Many people believe Greece could now exit from the Eurozone after Greek nationals rejected the terms of an international bailout in Sunday’s referendum.
By voting ‘no’, the people of Greece have not chosen to return to the drachma. This is not a vote for ‘Grexit’. But there are some European officials who have already warned that creditors could take the ‘no’ vote to mean that Greeks had rejected further talks.
So far the UK housing market has remained largely unaffected by the goings on in Greece, thanks partly to the fact that the UK is not part of the Eurozone and so it has not directly contributed to bailing out Greece since the country got into trouble after the financial crisis.
The UK has only really provided a fraction of the assistance indirectly through its membership and contributions to the International Monetary Fund (IMF), and as a consequence, Jones Lang LaSalle believes that it is unlikely that even if Greece did leave the eurozone the UK’s housing market would end up being adversely affected.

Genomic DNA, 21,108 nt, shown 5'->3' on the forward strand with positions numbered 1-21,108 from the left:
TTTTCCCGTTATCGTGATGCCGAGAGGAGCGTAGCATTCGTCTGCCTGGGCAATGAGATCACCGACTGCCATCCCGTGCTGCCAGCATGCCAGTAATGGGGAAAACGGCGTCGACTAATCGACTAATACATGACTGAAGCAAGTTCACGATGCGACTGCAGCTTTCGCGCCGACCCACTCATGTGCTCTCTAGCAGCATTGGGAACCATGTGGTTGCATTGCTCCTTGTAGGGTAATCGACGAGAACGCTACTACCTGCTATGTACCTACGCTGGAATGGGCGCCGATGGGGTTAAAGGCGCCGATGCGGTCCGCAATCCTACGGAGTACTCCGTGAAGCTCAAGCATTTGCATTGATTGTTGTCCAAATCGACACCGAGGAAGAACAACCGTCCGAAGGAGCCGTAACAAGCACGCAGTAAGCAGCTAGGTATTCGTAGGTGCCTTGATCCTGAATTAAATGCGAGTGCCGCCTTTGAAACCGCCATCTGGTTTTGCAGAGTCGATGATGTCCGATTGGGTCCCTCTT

Commenting on the implications of a ‘Grexit’ from the Euro, Andrew Burrell (left), Head of Forecasting at JLL commented, “Our view is that real estate will hold up well, even if the short term dislocation is dramatic. If a last minute deal cannot be secured, the prospect will be increased volatility, capital controls and rising bond yields, adversely impacting on financial markets.”
As a result, post-Grexit, core European property markets, including the UK, should continue to benefit from plentiful liquidity and low financing costs.
“Debt may become more expensive in peripheral Europe in the short term, but not in Germany, France and the UK.”
In fact, Burrell forecasts that given the turbulence elsewhere, many international investors will continue “to be drawn to real estate”, including that of the UK housing market, “for its defensive qualities”.
He added, “If the UK economy remains resilient, Grexit may even increase the attractiveness of the UK as a safe haven.”